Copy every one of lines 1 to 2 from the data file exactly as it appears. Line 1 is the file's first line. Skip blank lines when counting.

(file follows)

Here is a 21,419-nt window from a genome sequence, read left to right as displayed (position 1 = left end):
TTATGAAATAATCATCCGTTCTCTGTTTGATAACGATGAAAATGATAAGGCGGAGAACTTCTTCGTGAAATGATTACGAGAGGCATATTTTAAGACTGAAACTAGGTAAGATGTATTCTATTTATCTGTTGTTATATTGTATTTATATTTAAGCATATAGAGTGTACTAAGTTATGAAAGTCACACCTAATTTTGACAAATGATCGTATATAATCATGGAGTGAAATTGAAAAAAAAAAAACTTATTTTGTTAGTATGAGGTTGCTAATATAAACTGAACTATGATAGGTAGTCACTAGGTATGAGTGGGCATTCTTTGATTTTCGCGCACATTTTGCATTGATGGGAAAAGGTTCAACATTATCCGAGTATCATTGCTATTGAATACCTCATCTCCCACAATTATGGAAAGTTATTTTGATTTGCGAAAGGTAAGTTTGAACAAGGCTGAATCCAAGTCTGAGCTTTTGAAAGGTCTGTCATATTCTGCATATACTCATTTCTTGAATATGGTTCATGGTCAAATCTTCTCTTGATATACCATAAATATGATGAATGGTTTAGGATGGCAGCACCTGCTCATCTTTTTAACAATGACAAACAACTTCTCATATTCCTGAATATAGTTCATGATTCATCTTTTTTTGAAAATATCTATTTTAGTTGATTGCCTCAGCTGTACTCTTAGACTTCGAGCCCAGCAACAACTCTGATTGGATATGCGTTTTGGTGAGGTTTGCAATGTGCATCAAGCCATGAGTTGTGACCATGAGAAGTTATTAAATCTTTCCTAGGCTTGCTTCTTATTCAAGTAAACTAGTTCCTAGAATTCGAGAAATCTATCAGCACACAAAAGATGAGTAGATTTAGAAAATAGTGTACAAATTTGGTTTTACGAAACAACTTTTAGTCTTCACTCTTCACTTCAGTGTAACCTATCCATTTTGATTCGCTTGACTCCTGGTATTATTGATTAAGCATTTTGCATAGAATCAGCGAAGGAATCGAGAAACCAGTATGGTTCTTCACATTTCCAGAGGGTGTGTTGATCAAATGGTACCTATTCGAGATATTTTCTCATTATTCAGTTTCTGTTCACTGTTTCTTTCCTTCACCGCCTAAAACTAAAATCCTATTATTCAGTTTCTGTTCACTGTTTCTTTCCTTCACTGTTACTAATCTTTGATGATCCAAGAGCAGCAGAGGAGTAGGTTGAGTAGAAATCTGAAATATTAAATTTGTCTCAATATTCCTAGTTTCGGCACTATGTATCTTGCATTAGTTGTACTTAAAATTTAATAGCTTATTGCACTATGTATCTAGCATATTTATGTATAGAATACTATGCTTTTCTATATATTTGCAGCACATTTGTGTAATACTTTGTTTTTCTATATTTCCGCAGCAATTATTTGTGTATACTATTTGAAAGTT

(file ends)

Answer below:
Here is a 21,419-nt window from a genome sequence, read left to right as displayed (position 1 = left end):
TTATGAAATAATCATCCGTTCTCTGTTTGATAACGATGAAAATGATAAGGCGGAGAACTTCTTCGTGAAATGATTACGAGAGGCATATTTTAAGACTGAAACTAGGTAAGATGTATTCTATTTATCTGTTGTTATATTGTATTTATATTTAAGCATATAGAGTGTACTAAGTTATGAAAGTCACACCTAATTTTGACAAATGATCGTATATAATCATGGAGTGAAATTGAAAAAAAAAAAACTTATTTTGTTAGTATGAGGTTGCTAATATAAACTGAACTATGATAGGTAGTCACTAGGTATGAGTGGGCATTCTTTGATTTTCGCGCACATTTTGCATTGATGGGAAAAGGTTCAACATTATCCGAGTATCATTGCTATTGAATACCTCATCTCCCACAATTATGGAAAGTTATTTTGATTTGCGAAAGGTAAGTTTGAACAAGGCTGAATCCAAGTCTGAGCTTTTGAAAGGTCTGTCATATTCTGCATATACTCATTTCTTGAATATGGTTCATGGTCAAATCTTCTCTTGATATACCATAAATATGATGAATGGTTTAGGATGGCAGCACCTGCTCATCTTTTTAACAATGACAAACAACTTCTCATATTCCTGAATATAGTTCATGATTCATCTTTTTTTGAAAATATCTATTTTAGTTGATTGCCTCAGCTGTACTCTTAGACTTCGAGCCCAGCAACAACTCTGATTGGATATGCGTTTTGGTGAGGTTTGCAATGTGCATCAAGCCATGAGTTGTGACCATGAGAAGTTATTAAATCTTTCCTAGGCTTGCTTCTTATTCAAGTAAACTAGTTCCTAGAATTCGAGAAATCTATCAGCACACAAAAGATGAGTAGATTTAGAAAATAGTGTACAAATTTGGTTTTACGAAACAACTTTTAGTCTTCACTCTTCACTTCAGTGTAACCTATCCATTTTGATTCGCTTGACTCCTGGTATTATTGATTAAGCATTTTGCATAGAATCAGCGAAGGAATCGAGAAACCAGTATGGTTCTTCACATTTCCAGAGGGTGTGTTGATCAAATGGTACCTATTCGAGATATTTTCTCATTATTCAGTTTCTGTTCACTGTTTCTTTCCTTCACCGCCTAAAACTAAAATCCTATTATTCAGTTTCTGTTCACTGTTTCTTTCCTTCACTGTTACTAATCTTTGATGATCCAAGAGCAGCAGAGGAGTAGGTTGAGTAGAAATCTGAAATATTAAATTTGTCTCAATATTCCTAGTTTCGGCACTATGTATCTTGCATTAGTTGTACTTAAAATTTAATAGCTTATTGCACTATGTATCTAGCATATTTATGTATAGAATACTATGCTTTTCTATATATTTGCAGCACATTTGTGTAATACTTTGTTTTTCTATATTTCCGCAGCAATTATTTGTGTATACTATTTGAAAGTT